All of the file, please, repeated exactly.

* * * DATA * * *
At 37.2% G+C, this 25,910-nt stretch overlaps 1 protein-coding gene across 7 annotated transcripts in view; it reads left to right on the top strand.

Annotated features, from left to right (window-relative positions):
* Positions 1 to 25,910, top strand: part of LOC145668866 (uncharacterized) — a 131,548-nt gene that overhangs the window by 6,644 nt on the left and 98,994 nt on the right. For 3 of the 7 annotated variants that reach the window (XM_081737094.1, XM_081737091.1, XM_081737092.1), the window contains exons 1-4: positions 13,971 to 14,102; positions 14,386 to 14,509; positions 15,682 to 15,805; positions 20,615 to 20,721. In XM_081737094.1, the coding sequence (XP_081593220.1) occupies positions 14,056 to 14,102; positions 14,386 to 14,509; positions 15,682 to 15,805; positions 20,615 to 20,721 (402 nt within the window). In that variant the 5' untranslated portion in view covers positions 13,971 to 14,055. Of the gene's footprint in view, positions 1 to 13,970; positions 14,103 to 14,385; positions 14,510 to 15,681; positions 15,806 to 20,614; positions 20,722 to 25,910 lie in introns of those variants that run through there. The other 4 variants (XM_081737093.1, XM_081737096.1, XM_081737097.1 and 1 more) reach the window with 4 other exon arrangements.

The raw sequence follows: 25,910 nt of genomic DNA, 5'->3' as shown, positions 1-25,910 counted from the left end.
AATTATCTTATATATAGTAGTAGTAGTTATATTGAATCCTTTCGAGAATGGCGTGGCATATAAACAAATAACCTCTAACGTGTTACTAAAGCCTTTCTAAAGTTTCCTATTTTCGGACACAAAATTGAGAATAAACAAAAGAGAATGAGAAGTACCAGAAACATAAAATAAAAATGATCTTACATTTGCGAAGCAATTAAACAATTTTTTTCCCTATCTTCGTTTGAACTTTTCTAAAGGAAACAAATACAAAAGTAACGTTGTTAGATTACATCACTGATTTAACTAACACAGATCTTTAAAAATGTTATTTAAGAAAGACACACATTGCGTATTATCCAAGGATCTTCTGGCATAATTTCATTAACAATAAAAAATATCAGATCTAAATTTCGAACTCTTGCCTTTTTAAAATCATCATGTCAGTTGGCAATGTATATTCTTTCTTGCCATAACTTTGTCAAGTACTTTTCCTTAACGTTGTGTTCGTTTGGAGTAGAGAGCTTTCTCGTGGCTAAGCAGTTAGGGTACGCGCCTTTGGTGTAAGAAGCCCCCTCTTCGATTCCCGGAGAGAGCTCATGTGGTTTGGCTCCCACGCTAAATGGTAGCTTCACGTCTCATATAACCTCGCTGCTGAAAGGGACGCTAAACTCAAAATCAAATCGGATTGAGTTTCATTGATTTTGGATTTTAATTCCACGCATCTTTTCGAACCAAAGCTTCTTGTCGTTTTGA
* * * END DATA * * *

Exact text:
At 37.2% G+C, this 25,910-nt stretch overlaps 1 protein-coding gene across 7 annotated transcripts in view; it reads left to right on the top strand.

Annotated features, from left to right (window-relative positions):
* Positions 1 to 25,910, top strand: part of LOC145668866 (uncharacterized) — a 131,548-nt gene that overhangs the window by 6,644 nt on the left and 98,994 nt on the right. For 3 of the 7 annotated variants that reach the window (XM_081737094.1, XM_081737091.1, XM_081737092.1), the window contains exons 1-4: positions 13,971 to 14,102; positions 14,386 to 14,509; positions 15,682 to 15,805; positions 20,615 to 20,721. In XM_081737094.1, the coding sequence (XP_081593220.1) occupies positions 14,056 to 14,102; positions 14,386 to 14,509; positions 15,682 to 15,805; positions 20,615 to 20,721 (402 nt within the window). In that variant the 5' untranslated portion in view covers positions 13,971 to 14,055. Of the gene's footprint in view, positions 1 to 13,970; positions 14,103 to 14,385; positions 14,510 to 15,681; positions 15,806 to 20,614; positions 20,722 to 25,910 lie in introns of those variants that run through there. The other 4 variants (XM_081737093.1, XM_081737096.1, XM_081737097.1 and 1 more) reach the window with 4 other exon arrangements.

The raw sequence follows: 25,910 nt of genomic DNA, 5'->3' as shown, positions 1-25,910 counted from the left end.
AATTATCTTATATATAGTAGTAGTAGTTATATTGAATCCTTTCGAGAATGGCGTGGCATATAAACAAATAACCTCTAACGTGTTACTAAAGCCTTTCTAAAGTTTCCTATTTTCGGACACAAAATTGAGAATAAACAAAAGAGAATGAGAAGTACCAGAAACATAAAATAAAAATGATCTTACATTTGCGAAGCAATTAAACAATTTTTTTCCCTATCTTCGTTTGAACTTTTCTAAAGGAAACAAATACAAAAGTAACGTTGTTAGATTACATCACTGATTTAACTAACACAGATCTTTAAAAATGTTATTTAAGAAAGACACACATTGCGTATTATCCAAGGATCTTCTGGCATAATTTCATTAACAATAAAAAATATCAGATCTAAATTTCGAACTCTTGCCTTTTTAAAATCATCATGTCAGTTGGCAATGTATATTCTTTCTTGCCATAACTTTGTCAAGTACTTTTCCTTAACGTTGTGTTCGTTTGGAGTAGAGAGCTTTCTCGTGGCTAAGCAGTTAGGGTACGCGCCTTTGGTGTAAGAAGCCCCCTCTTCGATTCCCGGAGAGAGCTCATGTGGTTTGGCTCCCACGCTAAATGGTAGCTTCACGTCTCATATAACCTCGCTGCTGAAAGGGACGCTAAACTCAAAATCAAATCGGATTGAGTTTCATTGATTTTGGATTTTAATTCCACGCATCTTTTCGAACCAAAGCTTCTTGTCGTTTTGA